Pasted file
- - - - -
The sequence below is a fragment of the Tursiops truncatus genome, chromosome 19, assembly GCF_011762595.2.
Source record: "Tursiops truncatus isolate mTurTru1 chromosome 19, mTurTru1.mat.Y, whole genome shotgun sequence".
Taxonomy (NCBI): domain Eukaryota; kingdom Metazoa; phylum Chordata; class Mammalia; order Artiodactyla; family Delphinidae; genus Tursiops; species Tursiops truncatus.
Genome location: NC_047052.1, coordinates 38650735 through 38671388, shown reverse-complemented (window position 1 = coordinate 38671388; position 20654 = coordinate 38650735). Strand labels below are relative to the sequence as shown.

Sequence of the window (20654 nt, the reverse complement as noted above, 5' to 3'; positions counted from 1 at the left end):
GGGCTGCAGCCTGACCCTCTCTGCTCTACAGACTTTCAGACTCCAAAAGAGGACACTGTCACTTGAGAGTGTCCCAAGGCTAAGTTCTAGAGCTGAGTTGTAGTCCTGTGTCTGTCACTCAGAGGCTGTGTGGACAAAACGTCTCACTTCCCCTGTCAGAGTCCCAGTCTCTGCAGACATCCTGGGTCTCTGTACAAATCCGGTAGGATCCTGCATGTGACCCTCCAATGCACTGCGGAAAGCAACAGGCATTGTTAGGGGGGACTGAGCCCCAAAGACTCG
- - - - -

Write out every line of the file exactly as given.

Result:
The sequence below is a fragment of the Tursiops truncatus genome, chromosome 19, assembly GCF_011762595.2.
Source record: "Tursiops truncatus isolate mTurTru1 chromosome 19, mTurTru1.mat.Y, whole genome shotgun sequence".
Taxonomy (NCBI): domain Eukaryota; kingdom Metazoa; phylum Chordata; class Mammalia; order Artiodactyla; family Delphinidae; genus Tursiops; species Tursiops truncatus.
Genome location: NC_047052.1, coordinates 38650735 through 38671388, shown reverse-complemented (window position 1 = coordinate 38671388; position 20654 = coordinate 38650735). Strand labels below are relative to the sequence as shown.

Sequence of the window (20654 nt, the reverse complement as noted above, 5' to 3'; positions counted from 1 at the left end):
GGGCTGCAGCCTGACCCTCTCTGCTCTACAGACTTTCAGACTCCAAAAGAGGACACTGTCACTTGAGAGTGTCCCAAGGCTAAGTTCTAGAGCTGAGTTGTAGTCCTGTGTCTGTCACTCAGAGGCTGTGTGGACAAAACGTCTCACTTCCCCTGTCAGAGTCCCAGTCTCTGCAGACATCCTGGGTCTCTGTACAAATCCGGTAGGATCCTGCATGTGACCCTCCAATGCACTGCGGAAAGCAACAGGCATTGTTAGGGGGGACTGAGCCCCAAAGACTCG